With another TNAB not happening (for me) I felt the itch to hit the trail. Most of the usual suspects were suspiciously silent when talking about a destination so it fell to me and Eric to choose where we would go. He had recently been to Lake Philippa and assured me it would be a good trip. I'd even seen some pictures showing the area so, sure, why not? So what it if it starts in the Hancock tree farm? Roads make for easy walking. Maybe I'd even come back with the kids or Grandpa Jack. There were supposed to be fish up there...
It wound up being four of us: Scott and Josie were at the parking lot in Snoqualmie when I arrived. I felt terribly out of place in a fancy shirt and silly pants, straight off the bus. We piled into their truck for the hour drive up the North Fork road. This trip didn't require a Hancock permit so the road was worse than other trips in the area, but not too terrible. Being a public road we encountered a few other trucks with gun racks and beer kegs. Standard fare in the tree farm.
After a quick change at the trailhead (Avert thy gaze, Josie!) we were wandering up the pretty well maintained logging road. With bikes we'd have made quick work of it, but on foot it dragged on. The sky was surprisingly clear in spite of the forecast. Perhaps a peak bagging trip would have been more appropriate. Too late now. We left the clear cut and the road soon degraded to a single track through new growth. Then abruptly it changed to a fisherman's trail through the woods. Eric claimed this was the border of the Alpine Lakes Wilderness, which I disputed heartily. Clearly, this wasn't in the wilderness. How foolish! (After looking at a map of the ALW, um, oops.) The trail was generally easy to follow. In some places it was so well signed it felt like an East Coast trail, but of course there were the occasional, "Which way did it go?" moments.
Eric had mentioned that it was required everyone take a fall and draw blood. Luckily, no (serious) blood was spilled to the creek crossing. A waterfall in a tight gorge was just upstream, but in spite of my best, hurried efforts I couldn't get a good look at it. It definitely deserves a return visit. The log crossing was a tad slick, but not too sketchy. Heck, the dogs did it and they have twice as many opportunities to slip.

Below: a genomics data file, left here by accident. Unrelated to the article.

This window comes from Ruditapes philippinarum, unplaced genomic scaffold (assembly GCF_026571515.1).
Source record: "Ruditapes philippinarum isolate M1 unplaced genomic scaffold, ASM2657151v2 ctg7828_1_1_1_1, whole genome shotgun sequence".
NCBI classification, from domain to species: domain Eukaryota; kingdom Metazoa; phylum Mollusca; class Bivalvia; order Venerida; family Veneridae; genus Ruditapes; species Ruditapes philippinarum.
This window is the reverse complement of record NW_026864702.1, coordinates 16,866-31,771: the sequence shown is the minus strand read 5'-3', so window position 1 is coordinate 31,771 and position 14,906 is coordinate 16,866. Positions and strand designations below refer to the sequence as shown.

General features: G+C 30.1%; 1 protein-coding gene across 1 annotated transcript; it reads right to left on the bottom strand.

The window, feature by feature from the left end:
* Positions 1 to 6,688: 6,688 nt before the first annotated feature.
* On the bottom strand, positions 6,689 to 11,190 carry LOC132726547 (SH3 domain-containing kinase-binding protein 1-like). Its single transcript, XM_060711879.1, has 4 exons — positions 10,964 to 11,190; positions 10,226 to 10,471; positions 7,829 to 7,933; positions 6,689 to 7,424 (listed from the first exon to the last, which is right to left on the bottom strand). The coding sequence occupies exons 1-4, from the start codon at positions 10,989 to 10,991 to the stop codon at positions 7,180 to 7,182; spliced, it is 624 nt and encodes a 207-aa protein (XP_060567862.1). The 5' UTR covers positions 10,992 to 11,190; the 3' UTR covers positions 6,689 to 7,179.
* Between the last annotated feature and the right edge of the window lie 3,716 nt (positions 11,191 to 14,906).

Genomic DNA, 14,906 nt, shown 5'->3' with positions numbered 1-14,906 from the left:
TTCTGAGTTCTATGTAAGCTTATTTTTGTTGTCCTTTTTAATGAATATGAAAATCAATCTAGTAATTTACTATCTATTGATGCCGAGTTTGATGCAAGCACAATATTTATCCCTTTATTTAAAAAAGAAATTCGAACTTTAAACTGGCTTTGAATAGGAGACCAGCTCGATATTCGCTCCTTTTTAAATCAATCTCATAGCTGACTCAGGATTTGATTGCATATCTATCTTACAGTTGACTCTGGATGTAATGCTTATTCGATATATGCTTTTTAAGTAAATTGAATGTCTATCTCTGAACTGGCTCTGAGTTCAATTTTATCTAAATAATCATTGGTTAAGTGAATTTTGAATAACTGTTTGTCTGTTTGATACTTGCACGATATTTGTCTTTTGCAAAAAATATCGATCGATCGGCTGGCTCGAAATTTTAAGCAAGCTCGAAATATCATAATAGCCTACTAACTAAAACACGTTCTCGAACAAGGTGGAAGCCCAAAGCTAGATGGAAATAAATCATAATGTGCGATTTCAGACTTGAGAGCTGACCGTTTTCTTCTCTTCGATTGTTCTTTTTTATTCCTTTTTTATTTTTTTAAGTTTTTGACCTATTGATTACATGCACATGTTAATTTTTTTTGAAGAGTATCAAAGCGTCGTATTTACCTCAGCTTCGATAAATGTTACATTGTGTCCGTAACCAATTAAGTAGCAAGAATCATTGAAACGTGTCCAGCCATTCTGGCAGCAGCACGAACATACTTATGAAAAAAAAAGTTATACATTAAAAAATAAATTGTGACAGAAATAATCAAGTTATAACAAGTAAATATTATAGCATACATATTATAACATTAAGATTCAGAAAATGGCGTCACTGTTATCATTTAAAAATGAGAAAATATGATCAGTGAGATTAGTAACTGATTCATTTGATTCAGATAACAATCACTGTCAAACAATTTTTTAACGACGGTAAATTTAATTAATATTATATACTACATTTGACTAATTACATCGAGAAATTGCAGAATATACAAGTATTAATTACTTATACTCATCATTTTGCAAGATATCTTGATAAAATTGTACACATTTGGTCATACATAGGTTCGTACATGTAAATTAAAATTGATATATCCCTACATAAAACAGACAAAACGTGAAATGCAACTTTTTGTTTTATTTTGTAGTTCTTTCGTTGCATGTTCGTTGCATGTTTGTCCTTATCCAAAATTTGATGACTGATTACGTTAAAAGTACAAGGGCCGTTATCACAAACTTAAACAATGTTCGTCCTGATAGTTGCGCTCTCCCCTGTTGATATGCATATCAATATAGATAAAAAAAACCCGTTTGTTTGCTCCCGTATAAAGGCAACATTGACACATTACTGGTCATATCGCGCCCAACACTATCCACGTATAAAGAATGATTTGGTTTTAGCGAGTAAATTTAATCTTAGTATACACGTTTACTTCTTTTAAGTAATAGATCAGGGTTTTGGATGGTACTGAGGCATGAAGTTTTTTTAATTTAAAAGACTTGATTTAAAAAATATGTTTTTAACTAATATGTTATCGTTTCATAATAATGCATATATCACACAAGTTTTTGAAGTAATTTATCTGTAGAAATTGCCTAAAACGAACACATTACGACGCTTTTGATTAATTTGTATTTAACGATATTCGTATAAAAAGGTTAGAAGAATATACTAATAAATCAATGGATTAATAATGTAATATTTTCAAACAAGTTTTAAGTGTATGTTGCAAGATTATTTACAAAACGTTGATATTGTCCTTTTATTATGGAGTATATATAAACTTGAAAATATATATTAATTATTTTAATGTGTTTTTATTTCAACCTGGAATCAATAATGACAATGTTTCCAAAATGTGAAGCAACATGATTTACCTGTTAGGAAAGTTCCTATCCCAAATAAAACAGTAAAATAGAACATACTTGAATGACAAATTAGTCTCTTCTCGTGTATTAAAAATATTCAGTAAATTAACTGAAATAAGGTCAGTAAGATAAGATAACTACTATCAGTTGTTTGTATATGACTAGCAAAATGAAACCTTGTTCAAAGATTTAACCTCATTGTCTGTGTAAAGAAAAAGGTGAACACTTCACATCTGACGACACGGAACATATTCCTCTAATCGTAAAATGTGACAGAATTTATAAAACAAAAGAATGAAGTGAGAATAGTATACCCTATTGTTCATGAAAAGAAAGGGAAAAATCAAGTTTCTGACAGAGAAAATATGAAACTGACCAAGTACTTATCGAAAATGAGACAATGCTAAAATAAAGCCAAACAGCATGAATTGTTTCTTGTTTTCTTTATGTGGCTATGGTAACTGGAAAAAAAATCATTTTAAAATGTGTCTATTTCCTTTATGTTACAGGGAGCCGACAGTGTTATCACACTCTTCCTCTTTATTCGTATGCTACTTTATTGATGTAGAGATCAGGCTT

So far, we'd had a nice walk in the woods. A little bit of gain, but generally just marveling at the big trees and the views across the valley. Now we were to do some climbing. Straight up. Some spots were only passable thanks to veggie belays allowing us to trust in the roots of blueberries and ferns to hold tight. The "trail" climbed slick slabs of rock with only thin roots providing traction. Thankfully, it'd been dry for a few days or this would have been a complete disaster instead of a mild disaster. The dogs needed a little bit of pushing and pulling, but the rest of us did fine. (Hmm.. what about the way down... in the dark?)
Each time we'd get to the top of a little section Eric would assure us it was the worst and the talus field was just around the corner and the lake just beyond. Uh huh. Oh, yeah. There was that part, too. But after this... Uh huh.
Eventually, we did find the talus field. Eric regaled us with tales of bushwhacking through the head-high brush with his nine year old daughter for an overnight. And you thought I was crazy. Half way across the talus we thought about turning around.
A smart hiker knows his limits. A smart hiker looks at the clock, knows when it will get dark, knows that the lake will be there next year, and knows that going down in the dark isn't going to be fun. A smart hiker turns around on the talus field. Good thing we ain'ts so smarts.
I was encouraged to race ahead to the lake. I think the others were just bored with me, but off I went. There were a couple of blowdowns and multiple trails, but 10 minutes from the talus field I was at the lake.
It's a pretty lake, I think. It was too dark to really tell. Apparently, it's the westmost lake in the ALW and in spite of the trail seldom visited by hikers. Most are probably dissuaded by the tree farm approach and the steep climb. It took about 2:15 to get to the lake, but given the lateness of the season and the drive to the trailhead it was just about to be really dark. I signed the register (at a lake?) and was about to turn back when Eric showed up. Then Scott and Josie. We lingered for a bit preparing for the trip down before taking off.
As lousy as it was going up you'd think it'd be an exercise in death defiance going down. It really wasn't that bad. Don't get me wrong, we definitely should have turned back earlier, but with a few prudent sitting glissades down slippery rocks it wasn't long before we were back at the creek crossing and beginning the long march out. The only problems arose when there were a few unwise grabs at devil's clubs (they don't take kindly to being touched) and of course one or two mistaken turns where a blowdown had obliterated the trail.
We were back at the car in about the same time it took to get to the lake. There was no after-trip meal for me so I headed home right away. A week later I finally got the last of the devil's club thorns out of my hand.
I don't think I'll head back to Philippa any time soon. However, there are supposed to be a couple other lakes up there that must surely be easier to get to...
Totals: 6.8 miles and about 2,500 feet of gain.